(Closed) Being “both” – would you look down at this?

posted 8 years ago in Interfaith
Post # 3
Member
2015 posts
Buzzing bee
  • Wedding: August 2009

I don’t think it matters what anyone else thinks. Religion is a very personal thing, and people should just respect the decisions you make, regardless of how they feel about them. It’s honestly not any of their business other than to know. That’s it.

I’m really sorry you’re getting snarky comments from people. From now on, I would just respond by saying, “Well, it was a decision that we made together and that makes us feel comfortable. Other than that, I’d rather not discuss it.”

Post # 4
Member
5823 posts
Bee Keeper

My best friend growing up was both Catholic and Jewish.  She participated in the Catholic stuff more, but that’s because her dad wasn’t very active.  She wasn’t a bad person, she wasn’t confused about God, and I don’t think she was any worse off!  I think it’s perfectly acceptable for you to both include your traditions.  It sounds like the people you are talking to are exclusionary, and you could remind them that both religions promote interaction between the faiths.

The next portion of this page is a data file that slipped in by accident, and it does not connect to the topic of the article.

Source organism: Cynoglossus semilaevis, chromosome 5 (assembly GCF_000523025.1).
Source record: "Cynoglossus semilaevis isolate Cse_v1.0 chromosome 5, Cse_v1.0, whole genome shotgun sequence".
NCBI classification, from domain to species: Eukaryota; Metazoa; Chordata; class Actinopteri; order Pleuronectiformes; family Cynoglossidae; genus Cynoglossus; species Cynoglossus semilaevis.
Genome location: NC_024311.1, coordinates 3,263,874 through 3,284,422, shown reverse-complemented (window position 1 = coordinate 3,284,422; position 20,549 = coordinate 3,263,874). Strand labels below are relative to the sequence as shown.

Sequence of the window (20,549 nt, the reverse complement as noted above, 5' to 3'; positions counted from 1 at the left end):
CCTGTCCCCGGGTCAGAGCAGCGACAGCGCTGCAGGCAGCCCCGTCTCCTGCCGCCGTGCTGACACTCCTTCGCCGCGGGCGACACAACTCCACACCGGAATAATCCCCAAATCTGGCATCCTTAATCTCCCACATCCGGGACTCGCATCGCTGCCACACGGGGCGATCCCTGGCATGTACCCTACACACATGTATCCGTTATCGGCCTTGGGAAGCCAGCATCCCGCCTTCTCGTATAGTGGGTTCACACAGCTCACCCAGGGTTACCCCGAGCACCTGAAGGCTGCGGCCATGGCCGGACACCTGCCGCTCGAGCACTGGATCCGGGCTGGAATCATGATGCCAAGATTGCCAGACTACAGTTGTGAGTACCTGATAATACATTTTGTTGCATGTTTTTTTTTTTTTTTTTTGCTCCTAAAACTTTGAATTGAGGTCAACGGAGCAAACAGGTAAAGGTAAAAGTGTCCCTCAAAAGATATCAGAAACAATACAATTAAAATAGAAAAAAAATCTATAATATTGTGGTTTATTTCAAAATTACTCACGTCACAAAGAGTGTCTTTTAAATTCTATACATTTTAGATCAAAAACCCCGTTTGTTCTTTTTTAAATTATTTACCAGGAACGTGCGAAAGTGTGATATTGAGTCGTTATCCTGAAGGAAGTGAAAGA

Post # 5
Member
5263 posts
Bee Keeper
  • Wedding: June 2012

What’s important is that you expose your kids to their heritage and traditions – so of course they can be “both.” Just remember to respect their decisions and search for what they believe. 

Post # 6
Member
1110 posts
Bumble bee
  • Wedding: March 2009

You are not crazy after all both of your beliefs lead to GOD.

other than that you and your fi will not be the first to do this and suceed.. remember that even though im sure people are making you feel like you will be. Im sure you can help MANY helpful sites or blogs about situations like these.

Post # 7
Member
1580 posts
Bumble bee

I can definitely understand growing up celebrating the traditions of Catholicism and Judaism. I think it probably makes a child more well rounded, and the kid could have more support by being a part of two communities.

But maybe what your friends and family are talking about is not the tradition, but the actual religion. If you are Christian, I don’t see how you can also be Jewish in a religious sense, and vice versa.

Post # 8
Member
3125 posts
Sugar bee
  • Wedding: December 2009

If “raising your child with two religions is the worst thing you could do because they will grow up confused and rejected by both communities” then maybe those particular communities aren’t the best for you or your family. To an outsider of religion, the one thing I do value and think is wonderful about religious thought is tolerance, acceptance, and community. But if the people practicing are so focused on what your family is comprised of, rather than looking within themselves and realizing that their own intolerance is the problem, then they can go eff themselves.  You can find churches and temples with more tolerant members – go there instead.  Don’t worry about what anyone else thinks 🙂